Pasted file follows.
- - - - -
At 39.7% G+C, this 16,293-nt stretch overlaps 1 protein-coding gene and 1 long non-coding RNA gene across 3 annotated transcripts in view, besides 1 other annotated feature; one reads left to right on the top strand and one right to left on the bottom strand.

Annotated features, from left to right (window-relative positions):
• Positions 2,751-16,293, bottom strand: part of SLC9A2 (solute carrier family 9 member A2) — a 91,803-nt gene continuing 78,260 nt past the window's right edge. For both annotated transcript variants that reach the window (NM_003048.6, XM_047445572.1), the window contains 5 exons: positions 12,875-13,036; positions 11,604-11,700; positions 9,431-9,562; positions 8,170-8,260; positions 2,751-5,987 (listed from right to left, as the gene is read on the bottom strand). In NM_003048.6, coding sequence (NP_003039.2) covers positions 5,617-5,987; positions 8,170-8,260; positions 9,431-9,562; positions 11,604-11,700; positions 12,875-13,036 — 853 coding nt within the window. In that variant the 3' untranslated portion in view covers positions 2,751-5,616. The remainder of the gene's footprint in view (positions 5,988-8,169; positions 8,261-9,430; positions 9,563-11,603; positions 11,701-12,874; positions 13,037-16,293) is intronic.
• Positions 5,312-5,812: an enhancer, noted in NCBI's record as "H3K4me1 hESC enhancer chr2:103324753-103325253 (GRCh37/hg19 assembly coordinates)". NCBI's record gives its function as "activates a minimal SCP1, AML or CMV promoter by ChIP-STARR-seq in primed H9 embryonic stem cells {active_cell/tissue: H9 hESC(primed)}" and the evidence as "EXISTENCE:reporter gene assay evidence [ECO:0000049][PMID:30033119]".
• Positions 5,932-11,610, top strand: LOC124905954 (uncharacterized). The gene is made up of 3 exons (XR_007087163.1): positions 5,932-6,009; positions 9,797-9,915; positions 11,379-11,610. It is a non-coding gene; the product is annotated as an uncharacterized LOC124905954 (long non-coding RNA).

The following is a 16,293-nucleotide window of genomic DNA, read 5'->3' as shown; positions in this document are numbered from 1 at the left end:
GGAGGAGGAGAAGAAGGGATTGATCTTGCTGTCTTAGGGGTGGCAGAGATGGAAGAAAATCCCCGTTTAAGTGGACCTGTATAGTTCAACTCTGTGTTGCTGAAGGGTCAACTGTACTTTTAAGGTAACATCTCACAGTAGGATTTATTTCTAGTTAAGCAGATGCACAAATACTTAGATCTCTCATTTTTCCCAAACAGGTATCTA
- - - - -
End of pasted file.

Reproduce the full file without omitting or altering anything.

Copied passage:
At 39.7% G+C, this 16,293-nt stretch overlaps 1 protein-coding gene and 1 long non-coding RNA gene across 3 annotated transcripts in view, besides 1 other annotated feature; one reads left to right on the top strand and one right to left on the bottom strand.

Annotated features, from left to right (window-relative positions):
• Positions 2,751-16,293, bottom strand: part of SLC9A2 (solute carrier family 9 member A2) — a 91,803-nt gene continuing 78,260 nt past the window's right edge. For both annotated transcript variants that reach the window (NM_003048.6, XM_047445572.1), the window contains 5 exons: positions 12,875-13,036; positions 11,604-11,700; positions 9,431-9,562; positions 8,170-8,260; positions 2,751-5,987 (listed from right to left, as the gene is read on the bottom strand). In NM_003048.6, coding sequence (NP_003039.2) covers positions 5,617-5,987; positions 8,170-8,260; positions 9,431-9,562; positions 11,604-11,700; positions 12,875-13,036 — 853 coding nt within the window. In that variant the 3' untranslated portion in view covers positions 2,751-5,616. The remainder of the gene's footprint in view (positions 5,988-8,169; positions 8,261-9,430; positions 9,563-11,603; positions 11,701-12,874; positions 13,037-16,293) is intronic.
• Positions 5,312-5,812: an enhancer, noted in NCBI's record as "H3K4me1 hESC enhancer chr2:103324753-103325253 (GRCh37/hg19 assembly coordinates)". NCBI's record gives its function as "activates a minimal SCP1, AML or CMV promoter by ChIP-STARR-seq in primed H9 embryonic stem cells {active_cell/tissue: H9 hESC(primed)}" and the evidence as "EXISTENCE:reporter gene assay evidence [ECO:0000049][PMID:30033119]".
• Positions 5,932-11,610, top strand: LOC124905954 (uncharacterized). The gene is made up of 3 exons (XR_007087163.1): positions 5,932-6,009; positions 9,797-9,915; positions 11,379-11,610. It is a non-coding gene; the product is annotated as an uncharacterized LOC124905954 (long non-coding RNA).

The following is a 16,293-nucleotide window of genomic DNA, read 5'->3' as shown; positions in this document are numbered from 1 at the left end:
GGAGGAGGAGAAGAAGGGATTGATCTTGCTGTCTTAGGGGTGGCAGAGATGGAAGAAAATCCCCGTTTAAGTGGACCTGTATAGTTCAACTCTGTGTTGCTGAAGGGTCAACTGTACTTTTAAGGTAACATCTCACAGTAGGATTTATTTCTAGTTAAGCAGATGCACAAATACTTAGATCTCTCATTTTTCCCAAACAGGTATCTA